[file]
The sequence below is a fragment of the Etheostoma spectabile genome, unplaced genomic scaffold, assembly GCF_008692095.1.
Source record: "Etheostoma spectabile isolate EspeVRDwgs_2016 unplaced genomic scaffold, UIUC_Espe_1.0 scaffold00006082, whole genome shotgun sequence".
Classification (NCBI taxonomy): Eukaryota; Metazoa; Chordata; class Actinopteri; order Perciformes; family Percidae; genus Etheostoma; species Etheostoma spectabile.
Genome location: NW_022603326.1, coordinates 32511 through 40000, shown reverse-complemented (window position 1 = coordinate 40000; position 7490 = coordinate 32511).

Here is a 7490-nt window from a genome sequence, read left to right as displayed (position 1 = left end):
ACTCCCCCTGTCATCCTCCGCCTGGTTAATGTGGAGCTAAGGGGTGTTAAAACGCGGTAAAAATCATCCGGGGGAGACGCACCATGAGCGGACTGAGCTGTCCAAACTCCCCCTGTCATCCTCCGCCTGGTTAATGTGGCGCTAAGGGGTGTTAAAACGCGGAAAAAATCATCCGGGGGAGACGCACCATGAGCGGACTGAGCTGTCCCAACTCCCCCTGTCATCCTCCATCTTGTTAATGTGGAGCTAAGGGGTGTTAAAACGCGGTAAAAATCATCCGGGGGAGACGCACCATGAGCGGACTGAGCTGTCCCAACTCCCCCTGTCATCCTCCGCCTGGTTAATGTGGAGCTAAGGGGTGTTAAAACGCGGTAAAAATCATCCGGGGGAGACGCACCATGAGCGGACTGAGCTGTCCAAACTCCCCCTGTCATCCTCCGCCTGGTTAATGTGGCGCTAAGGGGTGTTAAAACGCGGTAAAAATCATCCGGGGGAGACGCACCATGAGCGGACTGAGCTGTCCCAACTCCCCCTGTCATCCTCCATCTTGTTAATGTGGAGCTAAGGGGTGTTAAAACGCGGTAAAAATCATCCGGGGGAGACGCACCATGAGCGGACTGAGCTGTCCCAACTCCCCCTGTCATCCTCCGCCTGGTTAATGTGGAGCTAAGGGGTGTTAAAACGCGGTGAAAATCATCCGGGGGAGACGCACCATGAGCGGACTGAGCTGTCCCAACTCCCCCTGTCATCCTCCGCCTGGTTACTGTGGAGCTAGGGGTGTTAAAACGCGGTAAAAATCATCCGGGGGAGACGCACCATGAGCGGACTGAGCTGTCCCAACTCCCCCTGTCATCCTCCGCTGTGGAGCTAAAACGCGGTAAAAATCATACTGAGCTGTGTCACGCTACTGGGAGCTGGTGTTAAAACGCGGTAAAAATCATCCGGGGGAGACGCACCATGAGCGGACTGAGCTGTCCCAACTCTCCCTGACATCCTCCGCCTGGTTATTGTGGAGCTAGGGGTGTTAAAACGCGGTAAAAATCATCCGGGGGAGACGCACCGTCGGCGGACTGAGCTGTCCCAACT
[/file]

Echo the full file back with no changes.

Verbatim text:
The sequence below is a fragment of the Etheostoma spectabile genome, unplaced genomic scaffold, assembly GCF_008692095.1.
Source record: "Etheostoma spectabile isolate EspeVRDwgs_2016 unplaced genomic scaffold, UIUC_Espe_1.0 scaffold00006082, whole genome shotgun sequence".
Classification (NCBI taxonomy): Eukaryota; Metazoa; Chordata; class Actinopteri; order Perciformes; family Percidae; genus Etheostoma; species Etheostoma spectabile.
Genome location: NW_022603326.1, coordinates 32511 through 40000, shown reverse-complemented (window position 1 = coordinate 40000; position 7490 = coordinate 32511).

Here is a 7490-nt window from a genome sequence, read left to right as displayed (position 1 = left end):
ACTCCCCCTGTCATCCTCCGCCTGGTTAATGTGGAGCTAAGGGGTGTTAAAACGCGGTAAAAATCATCCGGGGGAGACGCACCATGAGCGGACTGAGCTGTCCAAACTCCCCCTGTCATCCTCCGCCTGGTTAATGTGGCGCTAAGGGGTGTTAAAACGCGGAAAAAATCATCCGGGGGAGACGCACCATGAGCGGACTGAGCTGTCCCAACTCCCCCTGTCATCCTCCATCTTGTTAATGTGGAGCTAAGGGGTGTTAAAACGCGGTAAAAATCATCCGGGGGAGACGCACCATGAGCGGACTGAGCTGTCCCAACTCCCCCTGTCATCCTCCGCCTGGTTAATGTGGAGCTAAGGGGTGTTAAAACGCGGTAAAAATCATCCGGGGGAGACGCACCATGAGCGGACTGAGCTGTCCAAACTCCCCCTGTCATCCTCCGCCTGGTTAATGTGGCGCTAAGGGGTGTTAAAACGCGGTAAAAATCATCCGGGGGAGACGCACCATGAGCGGACTGAGCTGTCCCAACTCCCCCTGTCATCCTCCATCTTGTTAATGTGGAGCTAAGGGGTGTTAAAACGCGGTAAAAATCATCCGGGGGAGACGCACCATGAGCGGACTGAGCTGTCCCAACTCCCCCTGTCATCCTCCGCCTGGTTAATGTGGAGCTAAGGGGTGTTAAAACGCGGTGAAAATCATCCGGGGGAGACGCACCATGAGCGGACTGAGCTGTCCCAACTCCCCCTGTCATCCTCCGCCTGGTTACTGTGGAGCTAGGGGTGTTAAAACGCGGTAAAAATCATCCGGGGGAGACGCACCATGAGCGGACTGAGCTGTCCCAACTCCCCCTGTCATCCTCCGCTGTGGAGCTAAAACGCGGTAAAAATCATACTGAGCTGTGTCACGCTACTGGGAGCTGGTGTTAAAACGCGGTAAAAATCATCCGGGGGAGACGCACCATGAGCGGACTGAGCTGTCCCAACTCTCCCTGACATCCTCCGCCTGGTTATTGTGGAGCTAGGGGTGTTAAAACGCGGTAAAAATCATCCGGGGGAGACGCACCGTCGGCGGACTGAGCTGTCCCAACT